In 1989 Duke University economists Charles Clotfelter and Philip Cook, in a book entitled Selling Hope, criticized the lottery as an inefficient way to raise revenue. They pointed out that while traditional taxes cost only one or two pennies per dollar to collect, lotteries can cost up to 75 cents per dollar of revenue raised. For each dollar spent on a lottery* ticket, 40-50 percent goes to prizes while 10-25 percent goes to administrative costs, vendors' fees, advertising and promotional campaigns.
 Lottery proponents argue that the lottery is a form of entertainment and not a tax, and therefore should not be judged on that basis. However, state governments usually begin to rely on lottery revenues as a substitute for other forms of taxation and thus its fairness and efficiency as a tax merits serious attention.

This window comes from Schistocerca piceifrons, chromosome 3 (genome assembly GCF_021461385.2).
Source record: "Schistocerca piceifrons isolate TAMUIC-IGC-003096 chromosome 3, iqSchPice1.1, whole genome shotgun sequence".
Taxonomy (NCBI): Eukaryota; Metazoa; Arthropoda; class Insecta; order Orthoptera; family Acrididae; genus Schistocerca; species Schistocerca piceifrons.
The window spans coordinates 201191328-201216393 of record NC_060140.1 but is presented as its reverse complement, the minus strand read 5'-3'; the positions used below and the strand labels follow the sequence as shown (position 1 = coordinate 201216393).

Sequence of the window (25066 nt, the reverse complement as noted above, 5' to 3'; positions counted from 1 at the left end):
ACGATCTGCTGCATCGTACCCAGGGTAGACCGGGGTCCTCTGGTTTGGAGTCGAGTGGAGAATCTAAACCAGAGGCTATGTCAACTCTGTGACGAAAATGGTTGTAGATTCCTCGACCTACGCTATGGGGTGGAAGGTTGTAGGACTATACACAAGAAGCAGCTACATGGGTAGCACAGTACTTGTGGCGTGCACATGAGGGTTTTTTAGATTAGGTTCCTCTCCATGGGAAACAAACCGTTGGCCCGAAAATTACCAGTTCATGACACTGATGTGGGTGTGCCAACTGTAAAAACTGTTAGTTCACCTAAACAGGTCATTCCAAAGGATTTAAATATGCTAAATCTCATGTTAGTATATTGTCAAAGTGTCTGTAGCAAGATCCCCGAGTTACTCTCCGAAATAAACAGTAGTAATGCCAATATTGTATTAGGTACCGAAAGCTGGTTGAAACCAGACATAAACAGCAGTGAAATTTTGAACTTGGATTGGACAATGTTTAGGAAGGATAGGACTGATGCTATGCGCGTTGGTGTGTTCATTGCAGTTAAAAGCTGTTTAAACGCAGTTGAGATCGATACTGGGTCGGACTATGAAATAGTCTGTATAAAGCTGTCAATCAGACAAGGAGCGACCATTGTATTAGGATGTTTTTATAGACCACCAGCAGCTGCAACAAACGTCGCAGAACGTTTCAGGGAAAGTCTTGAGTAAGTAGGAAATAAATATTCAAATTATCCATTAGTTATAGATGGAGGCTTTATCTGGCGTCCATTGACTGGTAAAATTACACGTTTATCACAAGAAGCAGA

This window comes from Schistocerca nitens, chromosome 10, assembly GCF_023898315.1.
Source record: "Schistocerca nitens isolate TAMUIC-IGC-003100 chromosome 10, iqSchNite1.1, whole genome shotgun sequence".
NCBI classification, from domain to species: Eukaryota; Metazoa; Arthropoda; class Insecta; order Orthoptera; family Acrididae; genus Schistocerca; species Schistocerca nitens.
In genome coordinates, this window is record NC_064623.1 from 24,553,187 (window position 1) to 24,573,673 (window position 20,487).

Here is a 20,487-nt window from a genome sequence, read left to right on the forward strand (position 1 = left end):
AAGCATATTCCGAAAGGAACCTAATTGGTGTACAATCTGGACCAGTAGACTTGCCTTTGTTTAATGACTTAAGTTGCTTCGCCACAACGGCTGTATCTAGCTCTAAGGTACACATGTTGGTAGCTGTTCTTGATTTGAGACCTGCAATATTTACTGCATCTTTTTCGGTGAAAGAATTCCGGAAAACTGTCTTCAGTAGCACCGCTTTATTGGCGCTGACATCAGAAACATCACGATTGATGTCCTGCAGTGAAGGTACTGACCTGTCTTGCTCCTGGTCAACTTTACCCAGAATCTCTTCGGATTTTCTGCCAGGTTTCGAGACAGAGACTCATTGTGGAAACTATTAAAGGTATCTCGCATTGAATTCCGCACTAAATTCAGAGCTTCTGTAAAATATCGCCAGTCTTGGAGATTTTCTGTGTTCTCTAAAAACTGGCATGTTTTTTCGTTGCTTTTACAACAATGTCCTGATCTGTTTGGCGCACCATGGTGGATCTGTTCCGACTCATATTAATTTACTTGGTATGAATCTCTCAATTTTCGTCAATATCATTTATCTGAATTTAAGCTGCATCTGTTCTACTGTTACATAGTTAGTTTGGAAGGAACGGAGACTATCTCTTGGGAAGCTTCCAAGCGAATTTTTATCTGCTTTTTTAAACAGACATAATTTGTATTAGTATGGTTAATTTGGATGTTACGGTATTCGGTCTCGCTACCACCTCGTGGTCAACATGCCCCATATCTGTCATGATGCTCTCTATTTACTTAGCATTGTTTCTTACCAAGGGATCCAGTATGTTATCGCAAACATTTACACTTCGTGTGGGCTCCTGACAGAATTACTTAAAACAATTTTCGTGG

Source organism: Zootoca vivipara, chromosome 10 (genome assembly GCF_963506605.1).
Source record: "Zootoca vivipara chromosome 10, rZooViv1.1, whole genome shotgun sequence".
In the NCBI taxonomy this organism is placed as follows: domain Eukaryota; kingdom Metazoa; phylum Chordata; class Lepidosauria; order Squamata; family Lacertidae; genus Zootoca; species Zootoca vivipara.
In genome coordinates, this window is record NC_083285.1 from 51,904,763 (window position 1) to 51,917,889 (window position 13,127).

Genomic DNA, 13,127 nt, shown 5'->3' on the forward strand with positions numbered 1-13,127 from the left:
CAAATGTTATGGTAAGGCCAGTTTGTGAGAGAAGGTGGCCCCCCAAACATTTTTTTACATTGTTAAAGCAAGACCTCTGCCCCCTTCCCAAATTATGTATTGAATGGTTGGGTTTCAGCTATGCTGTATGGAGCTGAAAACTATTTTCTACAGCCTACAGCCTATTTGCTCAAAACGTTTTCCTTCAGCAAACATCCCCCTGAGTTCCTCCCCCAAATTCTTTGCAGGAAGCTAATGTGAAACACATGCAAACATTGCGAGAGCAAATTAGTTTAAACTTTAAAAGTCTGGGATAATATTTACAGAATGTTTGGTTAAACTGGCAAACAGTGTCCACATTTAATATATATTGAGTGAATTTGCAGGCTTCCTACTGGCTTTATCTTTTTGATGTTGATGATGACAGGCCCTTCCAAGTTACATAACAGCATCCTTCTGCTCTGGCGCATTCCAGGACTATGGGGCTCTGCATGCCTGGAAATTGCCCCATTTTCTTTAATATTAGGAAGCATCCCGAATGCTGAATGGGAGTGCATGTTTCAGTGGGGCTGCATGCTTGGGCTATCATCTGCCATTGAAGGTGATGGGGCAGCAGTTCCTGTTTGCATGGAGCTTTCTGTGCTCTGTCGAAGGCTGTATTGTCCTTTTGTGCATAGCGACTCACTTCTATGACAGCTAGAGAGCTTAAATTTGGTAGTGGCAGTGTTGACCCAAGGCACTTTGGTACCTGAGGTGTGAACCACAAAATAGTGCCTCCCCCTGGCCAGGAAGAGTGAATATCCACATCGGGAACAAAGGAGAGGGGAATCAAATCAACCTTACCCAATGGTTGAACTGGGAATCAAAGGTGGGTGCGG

THE BIGGEST PROBLEM WITH the lottery from the state's point of view is that people tend to lose interest in it after a while. They require constant prodding by slick advertisements and promotional campaigns to continuously support the lottery at the level required to keep it profitable. This means that the state cannot simply make the lottery available to people who would be likely to gamble anyway. Instead it must aggressively market the lottery to people who otherwise would not normally choose to gamble. Connecticut now spends more than $12 million on its lottery ads, and the figure continues to climb every year. The 33 states with lotteries as of 1990 were spending more than $600 million a year combined on lottery. promotions.
The state of Connecticut, like most states with lotteries, hires major advertising and marketing firms to push its lottery. The same people who normally sell soft drinks and laundry detergent become pitchmen for the government. They know who their potential customers are and the ads are targeted accordingly.